They were highly confidential and personal. And now doubts were crowding into her mind about the man, two years her junior, who not long before she had declared ‘has given me my wings’.

Given that she was so cautious in her friendships, the way in which Martin Bashir became such an indispensable figure so quickly is a cautionary tale — and perhaps something Prince Harry could learn from.

In many ways, Diana took a leap of faith that day in September 1995 when her brother, Earl Spencer, introduced her to the BBC reporter.

‘He’s quite short,’ she later said. ‘I towered over him.’

Indeed, his lack of stature was later to lead to an unfortunate nickname she coined for him. But that was all in the future.

When the meeting broke up that afternoon, Earl Spencer assumed his sister had seen and heard the last of Bashir. During 90 minutes, according to testimony presented to the inquiry, Bashir made a string of outlandish and outrageous claims about the Royal Family, about courtiers and about Diana’s friends.

Former BBC Director General Lord Hall, pictured, had previously praised Bashir's journalism

Former BBC Director General Lord Hall, pictured, had previously praised Bashir’s journalism

Many were distasteful — Prince Edward having treatment for Aids and, astonishingly, a suggestion that Prince William was unknowingly spying on his mother. Spencer assumed that his sister would see through these preposterous hoaxes but the Princess was hooked. Unknown to her brother, who had apologised profusely to her for having wasted her time, Diana had already made plans to see Bashir again.

Within days, according to his own testimony, they were motoring through southern England together to the New Forest. The trip there and back lasted some five hours, Bashir claimed, and the two talked the entire time.

Later, Diana admitted to me that she had been drawn to Bashir — not in a romantic way, but he was charming.

The fact that he was an unknown figure mattered hugely, she said. ‘He wasn’t a big name and I found that very reassuring.’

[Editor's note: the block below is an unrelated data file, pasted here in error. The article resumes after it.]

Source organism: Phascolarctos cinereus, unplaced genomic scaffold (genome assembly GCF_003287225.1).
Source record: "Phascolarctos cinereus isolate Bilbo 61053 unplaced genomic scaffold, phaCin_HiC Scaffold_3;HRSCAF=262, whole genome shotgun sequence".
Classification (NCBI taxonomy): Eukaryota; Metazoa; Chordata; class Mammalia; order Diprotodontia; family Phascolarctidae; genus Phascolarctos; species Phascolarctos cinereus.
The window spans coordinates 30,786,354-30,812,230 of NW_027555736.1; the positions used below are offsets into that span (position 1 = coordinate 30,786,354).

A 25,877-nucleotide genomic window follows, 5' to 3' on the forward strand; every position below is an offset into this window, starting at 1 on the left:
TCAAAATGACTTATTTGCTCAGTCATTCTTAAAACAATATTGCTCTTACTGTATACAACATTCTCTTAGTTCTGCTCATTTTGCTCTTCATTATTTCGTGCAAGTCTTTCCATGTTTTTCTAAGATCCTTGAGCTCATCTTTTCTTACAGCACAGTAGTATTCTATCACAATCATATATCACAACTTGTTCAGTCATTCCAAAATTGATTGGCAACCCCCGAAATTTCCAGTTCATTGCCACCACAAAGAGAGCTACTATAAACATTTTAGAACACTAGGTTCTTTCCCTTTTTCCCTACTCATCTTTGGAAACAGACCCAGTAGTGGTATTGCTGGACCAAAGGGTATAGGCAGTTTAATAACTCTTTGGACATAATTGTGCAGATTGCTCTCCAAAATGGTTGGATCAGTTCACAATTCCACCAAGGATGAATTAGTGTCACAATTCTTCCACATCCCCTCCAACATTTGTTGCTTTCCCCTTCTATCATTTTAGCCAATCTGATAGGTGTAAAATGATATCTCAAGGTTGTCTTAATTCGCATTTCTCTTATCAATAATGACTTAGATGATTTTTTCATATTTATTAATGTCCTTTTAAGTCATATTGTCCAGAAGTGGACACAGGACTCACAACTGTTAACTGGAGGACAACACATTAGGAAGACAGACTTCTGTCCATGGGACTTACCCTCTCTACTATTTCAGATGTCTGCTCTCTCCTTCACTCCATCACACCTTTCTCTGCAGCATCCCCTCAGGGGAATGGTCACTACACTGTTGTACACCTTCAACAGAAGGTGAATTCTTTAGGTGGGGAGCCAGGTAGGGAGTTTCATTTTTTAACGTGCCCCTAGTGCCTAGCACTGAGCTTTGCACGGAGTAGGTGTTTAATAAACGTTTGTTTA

The year before, Prince Charles had embarked on his confessional broadcast with Jonathan Dimbleby and ever since, Diana had been considering a television interview of her own.

‘Why shouldn’t I?’ she would frequently ask. This would not be revenge but a reflection of her burning desire for people to hear her voice and her words, unedited. To her, the power of television was hypnotic. She could reach over the heads of advisers, Buckingham Palace and the wider media.

How familiar this all sounds after the revelations of Prince Harry over the past few months.

For Diana, marital separation had not been easy. Frustrated by the intrusions of the paparazzi, she was also damaged by reports about her apparently obsessive relationship with the married art dealer Oliver Hoare — it was claimed she had bombarded Hoare’s wife with silent phone calls — as well as headlines over a friendship with the then newly married England rugby captain Will Carling.

But who could she entrust with such a delicate mission as that interview? Many, many broadcasters beat a path to her door — from America, both Barbara Walters and Oprah Winfrey approached her — while in the UK, dozens of leading journalists and presenters had submitted requests.

In the end, patriotism was critical. She told me she chose the BBC because it was Britain’s national broadcaster, with a reputation for integrity and fair play.

And in Martin Bashir she saw someone whom she thought would let her be herself.

In the past, whenever she had faced criticism, Diana had sought to push the blame onto others. In the row that erupted over her co-operation with Andrew Morton, whose biography of her was an international bestseller, she turned away from those she had actually asked to help him.

One friend, who gave Morton an interview for the book, found calls to Diana went unanswered and he didn’t speak to her for the best part of three years.

But with Bashir it was different.

‘I trusted him,’ she told me when I asked why she had chosen him.

So it was natural that, in the vacuum which developed in her life as staff quit following the Panorama interview, Bashir should fill it. He would help with her speeches and letters, give media advice and draft statements — unpaid, of course, as he was still working for the BBC and basking in the glow of congratulations that had continued to cascade on him in the months after the interview.

The son of a sometime bus driver, Bashir was born in Wandsworth, South London, to parents originally from Pakistan.